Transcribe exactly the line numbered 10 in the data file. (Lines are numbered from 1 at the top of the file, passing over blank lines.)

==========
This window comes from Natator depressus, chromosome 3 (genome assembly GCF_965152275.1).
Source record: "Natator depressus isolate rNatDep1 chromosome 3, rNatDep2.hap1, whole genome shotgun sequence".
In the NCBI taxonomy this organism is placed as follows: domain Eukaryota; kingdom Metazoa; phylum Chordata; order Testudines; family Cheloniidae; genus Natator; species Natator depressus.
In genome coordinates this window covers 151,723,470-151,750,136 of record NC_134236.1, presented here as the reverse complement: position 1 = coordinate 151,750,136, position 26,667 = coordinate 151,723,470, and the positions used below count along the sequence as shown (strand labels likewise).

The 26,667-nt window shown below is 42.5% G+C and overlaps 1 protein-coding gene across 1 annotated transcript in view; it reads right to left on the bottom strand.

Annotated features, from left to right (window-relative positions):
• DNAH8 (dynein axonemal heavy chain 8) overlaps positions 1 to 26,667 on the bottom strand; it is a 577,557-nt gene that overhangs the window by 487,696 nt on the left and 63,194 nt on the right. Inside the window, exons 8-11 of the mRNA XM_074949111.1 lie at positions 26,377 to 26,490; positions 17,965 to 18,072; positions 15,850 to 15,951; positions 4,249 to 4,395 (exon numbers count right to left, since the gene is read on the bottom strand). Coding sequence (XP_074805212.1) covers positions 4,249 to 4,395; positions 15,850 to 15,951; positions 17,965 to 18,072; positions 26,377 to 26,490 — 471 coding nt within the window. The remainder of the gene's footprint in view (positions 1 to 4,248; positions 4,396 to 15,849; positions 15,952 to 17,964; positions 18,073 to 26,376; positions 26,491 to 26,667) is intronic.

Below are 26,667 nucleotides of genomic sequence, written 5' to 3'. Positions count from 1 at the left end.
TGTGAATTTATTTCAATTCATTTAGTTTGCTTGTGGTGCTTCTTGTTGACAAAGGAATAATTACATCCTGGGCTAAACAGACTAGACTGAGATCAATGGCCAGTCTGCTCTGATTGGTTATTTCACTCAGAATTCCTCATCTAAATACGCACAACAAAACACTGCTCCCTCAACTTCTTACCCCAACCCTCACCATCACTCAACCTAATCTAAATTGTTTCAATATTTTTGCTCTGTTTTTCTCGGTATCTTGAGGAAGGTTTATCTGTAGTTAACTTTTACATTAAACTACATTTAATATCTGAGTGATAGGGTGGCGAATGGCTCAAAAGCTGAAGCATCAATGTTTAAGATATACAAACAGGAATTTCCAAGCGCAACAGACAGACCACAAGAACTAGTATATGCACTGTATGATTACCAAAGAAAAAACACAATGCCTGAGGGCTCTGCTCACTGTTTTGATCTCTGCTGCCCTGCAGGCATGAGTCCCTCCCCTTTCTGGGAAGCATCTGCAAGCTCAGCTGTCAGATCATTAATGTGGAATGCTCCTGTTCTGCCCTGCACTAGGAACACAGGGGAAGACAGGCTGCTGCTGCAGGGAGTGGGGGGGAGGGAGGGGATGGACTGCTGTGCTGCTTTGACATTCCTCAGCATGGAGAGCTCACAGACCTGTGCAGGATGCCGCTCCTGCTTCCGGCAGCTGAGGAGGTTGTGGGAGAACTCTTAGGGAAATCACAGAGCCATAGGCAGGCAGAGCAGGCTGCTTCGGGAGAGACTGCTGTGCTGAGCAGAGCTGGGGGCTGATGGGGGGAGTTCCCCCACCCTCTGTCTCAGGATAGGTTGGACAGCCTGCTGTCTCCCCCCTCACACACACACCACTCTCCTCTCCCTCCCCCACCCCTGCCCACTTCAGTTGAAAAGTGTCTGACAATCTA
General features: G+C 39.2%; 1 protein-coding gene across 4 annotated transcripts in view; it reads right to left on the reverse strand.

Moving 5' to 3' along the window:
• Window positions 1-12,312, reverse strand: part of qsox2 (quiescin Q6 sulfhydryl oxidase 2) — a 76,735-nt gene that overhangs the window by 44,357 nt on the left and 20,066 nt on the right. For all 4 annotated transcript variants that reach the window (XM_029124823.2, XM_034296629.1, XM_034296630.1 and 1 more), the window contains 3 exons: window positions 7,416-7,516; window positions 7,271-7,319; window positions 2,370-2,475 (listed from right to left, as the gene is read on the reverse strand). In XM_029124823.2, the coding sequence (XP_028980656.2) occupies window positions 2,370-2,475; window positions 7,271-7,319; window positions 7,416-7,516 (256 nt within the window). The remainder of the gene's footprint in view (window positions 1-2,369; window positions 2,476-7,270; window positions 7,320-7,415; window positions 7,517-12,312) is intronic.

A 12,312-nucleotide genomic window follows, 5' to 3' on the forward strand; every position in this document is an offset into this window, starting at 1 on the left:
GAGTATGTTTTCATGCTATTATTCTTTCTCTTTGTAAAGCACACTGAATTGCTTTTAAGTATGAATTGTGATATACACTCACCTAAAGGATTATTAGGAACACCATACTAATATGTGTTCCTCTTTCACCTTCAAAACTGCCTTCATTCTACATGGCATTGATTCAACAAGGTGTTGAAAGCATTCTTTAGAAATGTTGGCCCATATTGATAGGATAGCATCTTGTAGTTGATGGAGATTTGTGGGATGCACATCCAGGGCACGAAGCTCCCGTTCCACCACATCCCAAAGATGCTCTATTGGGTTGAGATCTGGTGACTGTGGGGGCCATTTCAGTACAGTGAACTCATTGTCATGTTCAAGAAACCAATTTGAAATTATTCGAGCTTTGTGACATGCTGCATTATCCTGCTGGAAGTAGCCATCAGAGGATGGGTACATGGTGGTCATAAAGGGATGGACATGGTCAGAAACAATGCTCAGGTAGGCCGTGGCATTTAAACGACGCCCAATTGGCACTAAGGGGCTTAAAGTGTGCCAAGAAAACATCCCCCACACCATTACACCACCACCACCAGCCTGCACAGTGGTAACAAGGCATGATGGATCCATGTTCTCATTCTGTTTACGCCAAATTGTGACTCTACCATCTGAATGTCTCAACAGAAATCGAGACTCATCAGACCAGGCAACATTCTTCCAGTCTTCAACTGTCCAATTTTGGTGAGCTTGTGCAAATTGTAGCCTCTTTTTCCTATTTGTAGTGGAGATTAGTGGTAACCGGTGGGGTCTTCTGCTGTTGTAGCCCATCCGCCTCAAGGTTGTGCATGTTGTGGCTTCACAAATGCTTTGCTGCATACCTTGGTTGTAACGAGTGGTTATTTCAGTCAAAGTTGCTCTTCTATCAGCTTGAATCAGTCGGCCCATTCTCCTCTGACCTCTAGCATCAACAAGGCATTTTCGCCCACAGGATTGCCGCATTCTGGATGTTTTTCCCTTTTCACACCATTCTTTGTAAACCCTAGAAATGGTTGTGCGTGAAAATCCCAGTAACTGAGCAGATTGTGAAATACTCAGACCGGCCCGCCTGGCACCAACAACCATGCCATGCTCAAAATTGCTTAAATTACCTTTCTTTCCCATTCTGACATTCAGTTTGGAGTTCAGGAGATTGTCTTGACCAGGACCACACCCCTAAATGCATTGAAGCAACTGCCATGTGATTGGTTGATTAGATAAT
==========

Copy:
General features: G+C 39.2%; 1 protein-coding gene across 4 annotated transcripts in view; it reads right to left on the reverse strand.